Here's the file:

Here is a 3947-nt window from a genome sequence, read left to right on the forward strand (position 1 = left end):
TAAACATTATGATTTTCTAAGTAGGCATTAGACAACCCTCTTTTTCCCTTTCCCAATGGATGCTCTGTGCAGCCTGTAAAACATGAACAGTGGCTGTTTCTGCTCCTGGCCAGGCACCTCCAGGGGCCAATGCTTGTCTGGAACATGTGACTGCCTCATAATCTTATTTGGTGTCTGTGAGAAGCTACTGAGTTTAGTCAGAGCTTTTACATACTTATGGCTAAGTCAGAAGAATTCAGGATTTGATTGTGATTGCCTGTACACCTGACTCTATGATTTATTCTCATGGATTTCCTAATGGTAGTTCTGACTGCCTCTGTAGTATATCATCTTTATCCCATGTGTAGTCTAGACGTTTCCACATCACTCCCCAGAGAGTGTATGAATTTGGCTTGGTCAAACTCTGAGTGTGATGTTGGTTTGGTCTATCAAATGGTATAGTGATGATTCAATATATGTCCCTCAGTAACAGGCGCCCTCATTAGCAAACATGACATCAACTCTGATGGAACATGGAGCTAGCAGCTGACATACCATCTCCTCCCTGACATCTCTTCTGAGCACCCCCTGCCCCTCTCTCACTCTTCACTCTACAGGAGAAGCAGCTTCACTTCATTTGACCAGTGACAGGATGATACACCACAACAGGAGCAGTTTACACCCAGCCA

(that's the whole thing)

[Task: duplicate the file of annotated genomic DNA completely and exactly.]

Here is a 3947-nt window from a genome sequence, read left to right on the forward strand (position 1 = left end):
TAAACATTATGATTTTCTAAGTAGGCATTAGACAACCCTCTTTTTCCCTTTCCCAATGGATGCTCTGTGCAGCCTGTAAAACATGAACAGTGGCTGTTTCTGCTCCTGGCCAGGCACCTCCAGGGGCCAATGCTTGTCTGGAACATGTGACTGCCTCATAATCTTATTTGGTGTCTGTGAGAAGCTACTGAGTTTAGTCAGAGCTTTTACATACTTATGGCTAAGTCAGAAGAATTCAGGATTTGATTGTGATTGCCTGTACACCTGACTCTATGATTTATTCTCATGGATTTCCTAATGGTAGTTCTGACTGCCTCTGTAGTATATCATCTTTATCCCATGTGTAGTCTAGACGTTTCCACATCACTCCCCAGAGAGTGTATGAATTTGGCTTGGTCAAACTCTGAGTGTGATGTTGGTTTGGTCTATCAAATGGTATAGTGATGATTCAATATATGTCCCTCAGTAACAGGCGCCCTCATTAGCAAACATGACATCAACTCTGATGGAACATGGAGCTAGCAGCTGACATACCATCTCCTCCCTGACATCTCTTCTGAGCACCCCCTGCCCCTCTCTCACTCTTCACTCTACAGGAGAAGCAGCTTCACTTCATTTGACCAGTGACAGGATGATACACCACAACAGGAGCAGTTTACACCCAGCCA